all of the selves we Have ever been
My phone rang three times
this morning before I could get to it.
It was a surprise. I am accustomed to receiving text messages throughout the day, but the phone does not ring often any more.
As I ran for the phone, I was reminded of my youth. When the phone rang, it generated excitement. Everyone in the household dashed toward the landline wanting to be the one to answer. If the caller was a relative or someone known to everyone in the family, the receiver was passed around until each person had a turn to talk. On the phone or in person, parents trying to civilize a child would never tolerate offspring who did not courteously respond when spoken to. And much of the time, children were expected to hold onto their thoughts and just listen.
Now people show up at state capitols with assault weapons.
They gather in the streets.
Burn down buildings.
Take over police headquarters.
Bury people with tweets.
Is this what it now takes to be heard?
How do I ignore thee? Let me count the ways.
First, there are in-person encounters. I would say face-to-face except people don’t look at one another any longer. They are busy staring into their phones and scrolling with their fingers, giving an occasional “uh-huh,” as you speak. Folks gather in the lunch room, at a meeting, or around a dinner table with others and occupy themselves with their phones. They might even laugh and talk out loud to no one in particular as they read quips from their screens.
Then there is the old-fashioned letter. What a surprise to get paper mail! But how likely is a person to receive a letter anymore? And what is the likelihood someone would answer if you took the time to write? A person has better odds of discovering cave drawings than getting a letter in reply.
Email was great at the start. Fast. Efficient. An exciting new technology. Now? Forget about it. People are entombed in email. If you get an answer, it might take weeks. More often, there is no answer. Ever. Recently, someone I know shared frustration that an important colleague had 200 unopened emails! Ouch! And is that just the tip of the cold shoulder? Probably. I called a business associate one day to follow-up on an email. As I waited on the line for him to search his inbox, he told me that he receives approximately 300 emails a day. I would be on life support by the end of a week if I tried to thoughtfully answer that many emails.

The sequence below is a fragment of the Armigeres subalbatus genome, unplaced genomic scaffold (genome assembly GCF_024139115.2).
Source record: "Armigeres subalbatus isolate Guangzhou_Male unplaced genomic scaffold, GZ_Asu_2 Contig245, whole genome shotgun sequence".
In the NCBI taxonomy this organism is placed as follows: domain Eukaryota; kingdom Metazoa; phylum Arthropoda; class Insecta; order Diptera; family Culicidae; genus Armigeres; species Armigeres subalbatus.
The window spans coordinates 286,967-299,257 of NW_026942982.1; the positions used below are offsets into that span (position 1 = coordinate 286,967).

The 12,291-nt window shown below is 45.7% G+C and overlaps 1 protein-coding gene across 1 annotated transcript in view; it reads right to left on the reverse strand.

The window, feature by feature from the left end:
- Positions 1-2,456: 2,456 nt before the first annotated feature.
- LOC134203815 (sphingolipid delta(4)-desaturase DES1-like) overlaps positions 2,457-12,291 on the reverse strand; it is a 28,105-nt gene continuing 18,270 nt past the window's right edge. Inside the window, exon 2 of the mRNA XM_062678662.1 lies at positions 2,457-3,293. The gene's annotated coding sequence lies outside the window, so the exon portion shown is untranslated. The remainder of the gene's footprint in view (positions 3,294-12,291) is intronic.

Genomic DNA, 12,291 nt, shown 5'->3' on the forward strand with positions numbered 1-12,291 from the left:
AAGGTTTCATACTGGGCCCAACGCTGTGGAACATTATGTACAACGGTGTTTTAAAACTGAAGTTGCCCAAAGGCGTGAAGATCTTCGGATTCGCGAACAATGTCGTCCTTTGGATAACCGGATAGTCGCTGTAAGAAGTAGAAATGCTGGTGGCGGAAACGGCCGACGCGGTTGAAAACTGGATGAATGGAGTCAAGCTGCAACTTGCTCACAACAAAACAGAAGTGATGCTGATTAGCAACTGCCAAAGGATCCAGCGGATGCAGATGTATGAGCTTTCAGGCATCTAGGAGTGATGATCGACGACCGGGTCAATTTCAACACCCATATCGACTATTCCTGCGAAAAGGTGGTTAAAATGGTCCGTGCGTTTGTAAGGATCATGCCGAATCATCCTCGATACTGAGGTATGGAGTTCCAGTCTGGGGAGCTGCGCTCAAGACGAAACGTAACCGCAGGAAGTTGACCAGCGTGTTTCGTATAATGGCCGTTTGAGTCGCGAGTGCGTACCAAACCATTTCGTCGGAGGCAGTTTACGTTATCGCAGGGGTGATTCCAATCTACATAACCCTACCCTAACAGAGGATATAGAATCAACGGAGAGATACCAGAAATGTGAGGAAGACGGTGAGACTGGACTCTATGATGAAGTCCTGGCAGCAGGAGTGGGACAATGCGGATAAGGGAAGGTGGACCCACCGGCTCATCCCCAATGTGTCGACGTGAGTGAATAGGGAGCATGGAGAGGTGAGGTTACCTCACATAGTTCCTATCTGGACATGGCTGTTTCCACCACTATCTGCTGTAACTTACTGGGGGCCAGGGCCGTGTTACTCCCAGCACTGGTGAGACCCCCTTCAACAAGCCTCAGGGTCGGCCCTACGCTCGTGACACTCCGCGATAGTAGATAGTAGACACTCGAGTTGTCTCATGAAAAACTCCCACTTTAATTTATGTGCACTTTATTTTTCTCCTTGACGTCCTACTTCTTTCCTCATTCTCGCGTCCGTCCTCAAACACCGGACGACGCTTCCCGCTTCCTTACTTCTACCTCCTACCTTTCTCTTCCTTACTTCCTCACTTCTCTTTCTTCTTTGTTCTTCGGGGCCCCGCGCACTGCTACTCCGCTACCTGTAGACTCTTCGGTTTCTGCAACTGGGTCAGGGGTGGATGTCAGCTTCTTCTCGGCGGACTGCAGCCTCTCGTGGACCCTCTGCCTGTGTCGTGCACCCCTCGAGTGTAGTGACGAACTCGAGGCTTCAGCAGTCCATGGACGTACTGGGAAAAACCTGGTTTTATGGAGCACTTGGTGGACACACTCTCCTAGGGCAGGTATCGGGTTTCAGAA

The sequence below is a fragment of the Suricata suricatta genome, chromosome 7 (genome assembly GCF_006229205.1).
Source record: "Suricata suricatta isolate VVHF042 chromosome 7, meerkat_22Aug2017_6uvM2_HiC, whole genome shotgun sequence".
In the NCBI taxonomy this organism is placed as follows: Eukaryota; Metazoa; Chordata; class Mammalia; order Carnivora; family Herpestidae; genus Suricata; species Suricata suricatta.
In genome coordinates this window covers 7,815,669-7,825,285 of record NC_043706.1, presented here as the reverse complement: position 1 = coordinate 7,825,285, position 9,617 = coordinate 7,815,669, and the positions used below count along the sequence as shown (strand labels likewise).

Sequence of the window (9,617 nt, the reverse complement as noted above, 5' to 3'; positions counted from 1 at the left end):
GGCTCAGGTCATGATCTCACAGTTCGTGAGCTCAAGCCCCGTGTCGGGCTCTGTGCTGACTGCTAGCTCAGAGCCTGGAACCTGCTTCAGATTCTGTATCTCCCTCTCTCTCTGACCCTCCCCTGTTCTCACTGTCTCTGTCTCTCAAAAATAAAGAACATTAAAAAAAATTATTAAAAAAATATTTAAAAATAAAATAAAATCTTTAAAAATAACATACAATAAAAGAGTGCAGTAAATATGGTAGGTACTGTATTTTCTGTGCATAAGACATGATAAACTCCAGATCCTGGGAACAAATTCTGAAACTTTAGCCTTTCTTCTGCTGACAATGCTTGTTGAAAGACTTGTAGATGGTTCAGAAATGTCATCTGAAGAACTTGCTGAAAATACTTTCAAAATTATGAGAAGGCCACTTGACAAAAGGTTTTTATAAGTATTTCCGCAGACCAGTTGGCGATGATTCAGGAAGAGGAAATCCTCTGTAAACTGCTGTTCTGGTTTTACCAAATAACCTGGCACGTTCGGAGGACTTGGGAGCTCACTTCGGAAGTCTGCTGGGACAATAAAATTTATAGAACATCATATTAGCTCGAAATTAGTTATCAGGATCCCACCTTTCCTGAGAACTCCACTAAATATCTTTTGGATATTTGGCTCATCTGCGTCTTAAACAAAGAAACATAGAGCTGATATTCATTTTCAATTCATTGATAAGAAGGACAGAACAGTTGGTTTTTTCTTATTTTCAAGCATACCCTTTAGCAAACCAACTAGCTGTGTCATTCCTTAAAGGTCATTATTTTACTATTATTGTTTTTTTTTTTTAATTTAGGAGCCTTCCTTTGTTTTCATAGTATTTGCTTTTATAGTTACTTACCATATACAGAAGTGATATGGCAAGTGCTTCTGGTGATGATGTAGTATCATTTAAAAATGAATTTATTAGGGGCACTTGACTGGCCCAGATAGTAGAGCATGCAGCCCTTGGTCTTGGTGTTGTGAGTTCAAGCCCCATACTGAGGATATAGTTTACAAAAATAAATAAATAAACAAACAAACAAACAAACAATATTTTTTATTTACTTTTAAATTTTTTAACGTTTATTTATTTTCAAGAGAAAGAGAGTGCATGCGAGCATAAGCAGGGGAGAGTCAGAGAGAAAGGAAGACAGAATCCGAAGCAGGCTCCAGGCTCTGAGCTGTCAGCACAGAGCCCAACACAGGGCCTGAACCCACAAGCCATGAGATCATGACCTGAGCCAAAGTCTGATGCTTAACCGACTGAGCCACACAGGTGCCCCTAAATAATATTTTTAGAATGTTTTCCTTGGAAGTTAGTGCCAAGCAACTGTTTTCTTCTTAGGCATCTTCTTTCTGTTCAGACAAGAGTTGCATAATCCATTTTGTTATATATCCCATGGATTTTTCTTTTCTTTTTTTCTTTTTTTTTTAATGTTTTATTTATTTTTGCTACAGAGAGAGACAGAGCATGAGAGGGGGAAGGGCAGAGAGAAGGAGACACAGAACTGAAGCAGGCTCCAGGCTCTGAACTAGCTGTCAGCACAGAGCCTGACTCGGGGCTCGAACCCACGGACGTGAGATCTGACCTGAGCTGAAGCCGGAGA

And don’t think you can sneak up on someone with feigned urgency by calling them. Folks rarely answer their phones unless they want to chew out or humiliate a telesales person. “Let it go to voicemail” is the company song. We all know that voicemail is hopeless. Too much effort. You have to dial your voicemail box, listen, maybe jot down a number or a piece of information, and dial back. A person would need a boost from a bottle of Ensure to support all that effort. And who keeps Ensure on hand?
Your best hope might be a text message, but don’t look for deep or thoughtful communication. Short messages might appear curt. Acronyms can lead to confusion. Suddenly, someone stops speaking to you because a typo lead to a new acronym that unintentionally insulted the receiver…The alphabet was once something decipherable by preschoolers, now you need an interpreter. Does that statement deserve an OMG? A WTF? IDK. And I give up.
And then there is the interplanetary universe of customer service. Phone menus. Holds. Chats with AI. Scripted responses. Little that is helpful. Much that is infuriating. What is the actual goal of customer service? Drive up the sale of psychotropic medications and mood stabilizers?
There is a lot of discontent brewing among the ignored and dismissed.
It is a sad day when it is easier to storm the capitol than it is to get a return phone call.